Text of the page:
Clematis & Roses

growing-clematis-and-roses-togetherClematis and roses are not only the most classic combination in the garden, but they’re highly compatible in several key areas. Soil, planting guidelines, spring pruning, bloom times and size compatibility are a few of the specifics that help the ‘kings and queens of climbers’ partner up for eye popping displays in your garden.

Contrasting color palettes are easy, as roses have a plethora of yellow and orange colors available, the perfect foil to the great selection of blue and purple clematis. Whether you opt for a harmonious color palette or a contrasting pairing, roses and clematis blooming together is something that every garden should experience.

In addition to color palette choices of harmonious or contrasting, bloom time for the pairing can be alternate so that something is always in bloom in the pairing, or you can choose a pairing likely to result in the rose and the clematis blooming together. Early blooming clematis can be grown on the roses before the roses flower, or you can choose clematis whose bloom span will coincide with the flowering of the roses.
 As the season continues, clematis can be grown on the roses after the roses have finished flowering, i.e. the roses are used as a support.

The easiest way to ensure that your clematis and roses bloom together is to plant roses that are continuously flowering. Success is more likely with a rose with a long bloom period, as it will be in bloom when your clematis is blooming.

Good choices for this are: Golden Showers’, ‘Mermaid’, ‘Compassion’, ‘Pink Perpetue’, and ‘New Dawn’.
 Up to three clematis can be planted to one climbing rose. One clematis is put on each side of the trunk of the climbing rose and then a further one is put at the middle to go into the main trunk.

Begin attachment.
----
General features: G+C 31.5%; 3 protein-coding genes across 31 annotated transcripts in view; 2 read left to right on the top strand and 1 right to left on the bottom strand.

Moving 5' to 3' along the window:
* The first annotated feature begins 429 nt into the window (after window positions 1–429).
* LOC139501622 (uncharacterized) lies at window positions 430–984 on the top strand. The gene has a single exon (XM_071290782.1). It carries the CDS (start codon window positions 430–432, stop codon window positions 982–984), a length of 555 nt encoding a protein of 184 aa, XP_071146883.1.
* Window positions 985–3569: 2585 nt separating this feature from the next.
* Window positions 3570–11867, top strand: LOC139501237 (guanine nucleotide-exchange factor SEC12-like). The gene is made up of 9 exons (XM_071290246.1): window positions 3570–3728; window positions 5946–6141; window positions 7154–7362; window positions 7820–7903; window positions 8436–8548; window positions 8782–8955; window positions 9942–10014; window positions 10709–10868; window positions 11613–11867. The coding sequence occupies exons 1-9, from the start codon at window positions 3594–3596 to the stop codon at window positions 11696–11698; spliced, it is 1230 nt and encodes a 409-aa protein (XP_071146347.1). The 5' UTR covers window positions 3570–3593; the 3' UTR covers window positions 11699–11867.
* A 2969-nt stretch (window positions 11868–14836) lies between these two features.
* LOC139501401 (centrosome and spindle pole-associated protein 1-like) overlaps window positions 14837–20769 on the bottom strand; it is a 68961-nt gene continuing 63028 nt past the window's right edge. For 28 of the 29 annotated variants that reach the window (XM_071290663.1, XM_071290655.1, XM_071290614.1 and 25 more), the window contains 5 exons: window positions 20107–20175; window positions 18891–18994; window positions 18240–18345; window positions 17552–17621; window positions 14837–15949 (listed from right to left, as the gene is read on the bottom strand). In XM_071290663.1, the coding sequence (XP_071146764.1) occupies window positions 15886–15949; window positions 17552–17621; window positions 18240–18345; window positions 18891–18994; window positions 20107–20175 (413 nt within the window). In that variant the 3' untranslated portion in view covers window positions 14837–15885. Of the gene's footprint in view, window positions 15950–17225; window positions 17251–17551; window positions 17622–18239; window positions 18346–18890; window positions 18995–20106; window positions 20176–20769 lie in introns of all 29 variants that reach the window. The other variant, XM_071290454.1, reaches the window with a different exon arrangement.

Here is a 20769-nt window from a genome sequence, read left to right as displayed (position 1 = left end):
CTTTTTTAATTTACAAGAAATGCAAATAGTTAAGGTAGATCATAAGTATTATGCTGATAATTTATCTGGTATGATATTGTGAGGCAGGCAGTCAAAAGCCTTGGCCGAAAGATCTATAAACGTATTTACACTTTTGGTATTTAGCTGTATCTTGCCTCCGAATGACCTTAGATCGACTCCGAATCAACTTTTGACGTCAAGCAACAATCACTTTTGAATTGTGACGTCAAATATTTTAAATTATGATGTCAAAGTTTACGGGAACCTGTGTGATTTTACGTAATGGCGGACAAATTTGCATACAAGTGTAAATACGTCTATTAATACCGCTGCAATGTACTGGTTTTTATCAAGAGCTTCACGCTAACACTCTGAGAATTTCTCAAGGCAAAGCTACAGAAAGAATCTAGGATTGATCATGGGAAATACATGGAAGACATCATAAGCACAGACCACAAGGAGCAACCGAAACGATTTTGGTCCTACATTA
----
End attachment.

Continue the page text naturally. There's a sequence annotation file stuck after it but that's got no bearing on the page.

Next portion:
Avoiding the problems below to increase the success of your pairing:

1. Too close.
The clematis is planted too close to the rose and thus it’s hungry roots are competing with the rose roots. The clematis should be at least 2ft (60cms) away from the rose and led to the climbing rose by a cane or string.

2. Under-watering.
Roses have more tolerance for dry conditions than clematis, so water your combinations to the needs of the clematis for best results.

The clematis can be selected to all flower together or they can flower in sequence over a period of time. If the clematis flower together there is maximum impact for a short period, for example three of clematis ‘Etoile violette’ on the rose ‘Mermaid’. If you choose clematis that will flower in sequence there is an extended period of color. For example, the sequence could be an early season clematis such as ’Snow Queen’, a mid-season clematis such as ‘Hagley Hybrid’, and a late season clematis such as ‘Lady Betty Balfour’.

If you only have room for one climbing rose, we recommend ‘Compassion’. (Long period of flowering, beautifully shaped blooms and very fragrant.) If you have room for three, then we recommend ‘Compassion’, ‘New Dawn’ (long flowering, perfect for any clematis other than white, fragrant) ‘Pink Perpétue’ (wonderful with purple clematis).